Thus, it is particularly timely and appropriate that Hull University has set up the Wilberforce Institute. WISE's patron, Archbishop Tutu, said:

My noble friend's choice of this subject for debate has made me aware of a quite remarkable, self-researched book, also applauded by the noble Lord, Lord Giddens, Disposable People: New Slavery in the Global Economy. The author, Kevin Bales, writes that,

I suspect that that is all too true, though clearly not true of noble Lords.

How many of our children, for example, are taught that it still exists today? Does the issue of slavery form part of today's school curriculum in the UK—not as history, but as current affairs, perhaps within the citizenship agenda—as an example of human rights abuse, alas still continuing today?

In one or two places we are beginning to wake up to that. When I went with your Lordships' Select Committee on the BBC Charter to Bristol a couple of weeks ago, I was delighted to learn that at least in that city—whose historic prosperity was generated by the slave trade—the BBC has recently presented that aspect to schools. They produced an excellent programme, with the help of well-known local artists and of children, who researched the background of Bristol's most famous citizen, Edward Colston, the local merchant from two centuries ago. His huge wealth, of which he gave most generously to support many needy Bristol projects, came substantially from slave trading. The programme acknowledges, on the other hand, that much of multi-racial Bristol's multi-culturalism, of which they are rightly proud today, stems directly from that period.

But do those of us living in our developed world really have any idea of the conditions under which the estimated 27 million slaves—which some put as high as
 
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200 million—exist today? Their conditions, as Bales says, are far often worse than when slavery was legal. The types of slavery that he describes range right across the globe—from Thailand, Pakistan and India to Mauritania and Brazil—and are complex. Slave dealers are often involved in other criminal activities, not least drug-trafficking.

I find one other element particularly disturbing. As population has increased so dramatically in poorer countries, today's individual slaves are of much less cash value to their owners than in Wilberforce's time. Today, buying a slave is no longer regarded as a major investment. That does not mean that the trade is not hugely profitable. The value of individual slaves has fallen so low that the aim of their owners is to exploit them ruthlessly, to get as much work out of them as quickly as possible, and then quite literally discard them.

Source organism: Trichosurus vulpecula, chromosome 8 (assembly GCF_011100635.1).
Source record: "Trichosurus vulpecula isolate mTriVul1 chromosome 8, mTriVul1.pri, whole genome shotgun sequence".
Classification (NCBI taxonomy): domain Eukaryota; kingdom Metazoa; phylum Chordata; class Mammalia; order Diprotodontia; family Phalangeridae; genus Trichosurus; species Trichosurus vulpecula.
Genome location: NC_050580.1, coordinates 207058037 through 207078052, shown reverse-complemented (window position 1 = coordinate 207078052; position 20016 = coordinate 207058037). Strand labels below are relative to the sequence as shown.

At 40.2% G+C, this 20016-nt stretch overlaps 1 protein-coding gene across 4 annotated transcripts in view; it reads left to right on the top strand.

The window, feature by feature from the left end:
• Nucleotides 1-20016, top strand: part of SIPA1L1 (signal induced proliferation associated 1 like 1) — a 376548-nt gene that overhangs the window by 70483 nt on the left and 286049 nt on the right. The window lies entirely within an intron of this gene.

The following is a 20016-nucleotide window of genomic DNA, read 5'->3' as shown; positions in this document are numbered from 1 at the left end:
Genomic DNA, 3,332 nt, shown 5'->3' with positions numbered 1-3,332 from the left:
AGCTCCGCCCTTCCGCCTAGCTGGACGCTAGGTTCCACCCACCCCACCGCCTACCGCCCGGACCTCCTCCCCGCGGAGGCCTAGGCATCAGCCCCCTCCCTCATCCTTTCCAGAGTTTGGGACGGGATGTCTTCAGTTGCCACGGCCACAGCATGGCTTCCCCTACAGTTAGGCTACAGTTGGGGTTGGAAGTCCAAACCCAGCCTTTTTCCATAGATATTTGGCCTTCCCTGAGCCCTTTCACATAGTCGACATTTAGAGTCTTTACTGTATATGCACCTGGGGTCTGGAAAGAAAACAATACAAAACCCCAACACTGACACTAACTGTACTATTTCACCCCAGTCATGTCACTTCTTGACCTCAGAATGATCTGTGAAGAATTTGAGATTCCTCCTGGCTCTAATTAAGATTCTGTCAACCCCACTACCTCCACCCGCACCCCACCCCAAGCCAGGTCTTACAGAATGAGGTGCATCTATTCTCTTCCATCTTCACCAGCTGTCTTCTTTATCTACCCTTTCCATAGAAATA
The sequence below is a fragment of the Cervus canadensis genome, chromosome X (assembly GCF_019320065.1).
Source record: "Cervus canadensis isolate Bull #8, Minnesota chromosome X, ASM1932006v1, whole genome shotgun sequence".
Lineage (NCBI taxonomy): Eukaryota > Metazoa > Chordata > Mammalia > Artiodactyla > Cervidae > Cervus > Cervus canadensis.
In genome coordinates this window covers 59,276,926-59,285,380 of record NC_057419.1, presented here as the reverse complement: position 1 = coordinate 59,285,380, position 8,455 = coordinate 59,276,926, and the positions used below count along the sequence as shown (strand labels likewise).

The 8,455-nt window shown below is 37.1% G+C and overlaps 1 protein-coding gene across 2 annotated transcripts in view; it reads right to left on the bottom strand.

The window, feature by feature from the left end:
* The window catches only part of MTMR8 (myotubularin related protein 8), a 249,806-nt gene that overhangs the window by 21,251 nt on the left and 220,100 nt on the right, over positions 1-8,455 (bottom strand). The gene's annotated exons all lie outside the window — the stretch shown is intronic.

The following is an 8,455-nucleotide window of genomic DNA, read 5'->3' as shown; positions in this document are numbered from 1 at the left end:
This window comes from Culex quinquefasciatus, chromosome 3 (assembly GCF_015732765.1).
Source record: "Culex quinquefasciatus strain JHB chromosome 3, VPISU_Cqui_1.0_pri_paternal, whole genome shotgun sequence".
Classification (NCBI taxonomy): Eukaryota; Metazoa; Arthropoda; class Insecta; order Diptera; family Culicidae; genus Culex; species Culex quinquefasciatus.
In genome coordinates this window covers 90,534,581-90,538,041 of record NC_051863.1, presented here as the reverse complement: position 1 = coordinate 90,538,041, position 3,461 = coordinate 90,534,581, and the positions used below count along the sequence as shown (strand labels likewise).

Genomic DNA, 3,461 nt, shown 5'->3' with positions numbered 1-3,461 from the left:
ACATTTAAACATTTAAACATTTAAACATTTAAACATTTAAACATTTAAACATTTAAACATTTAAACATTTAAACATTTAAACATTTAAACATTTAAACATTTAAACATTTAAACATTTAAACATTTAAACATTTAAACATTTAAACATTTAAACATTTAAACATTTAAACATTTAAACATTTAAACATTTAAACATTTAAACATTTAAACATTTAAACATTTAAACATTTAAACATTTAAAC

All slavery is abhorrent, but today I want to mention the particularly appalling abuse of women and children. First, children: we know something about war slavery, the kidnap and brutalisation of children to be child soldiers. Indeed, we have heard about that today and know about it from many press reports. Quite distinct from that, Bales tells us that in India there are between 65 and 100 million children under 14 years of age who are working more than eight hours a day. Of these, at least 15 million are literally child slaves. Anti-Slavery International puts the number of children in "unconditional" forms of labour at 8.5 million. It goes without saying that schooling, that lifeline to a better future, is probably not available to any of those children.

Turning now to women; as we know, many remain second-class citizens in their own countries. It is unsurprising, then, that two-thirds of those trafficked for labour are women and girls. Worse still, almost all of those trafficked for sexual exploitation are women. Worldwide, that is a highly profitable trade and expanding rapidly. There are even examples beginning to appear in this country.

I wish there was time to discuss in detail the slavery that Bales describes, of an increasing number of young, 14 year-old, Thai girls who are bought from their parents and find themselves working in brothels and subject to extreme violence if they perform inadequately or try to escape. They are also given impossibly large, completely phoney debts to pay back before they have any hope of release. The result, of course, is that the debt is never paid and they are never freed.

A country like ours, which acts strongly to uphold the human rights of children, with our proud record of legislation and policies to promote equal opportunities between the sexes, surely has a particular duty to give the abolition of all slavery a far higher profile—especially where women and children are concerned—in our international responsibilities.

This debate gives us the opportunity to ask exactly where action against slavery stands on our own Government's list of priorities. As my noble friend Lord
 
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Sandwich has asked, what action are Her Majesty's Government taking to promote the UN protocol to prevent, suppress and punish the trafficking of persons, especially women and children, which was passed as recently as 2000?

With our Prime Minister's chairmanship of two important powerful international organisations this year, I hope that the Minister can assure the House that slavery features specifically on these agendas. It is surely time for us to acknowledge explicitly that the continuing stain of slavery shames every single one of us and that we are all partly responsible. Rather than leaving superb organisations such as Anti-Slavery International to fight the battle alone, we must all join in this great crusade.

12.51 pm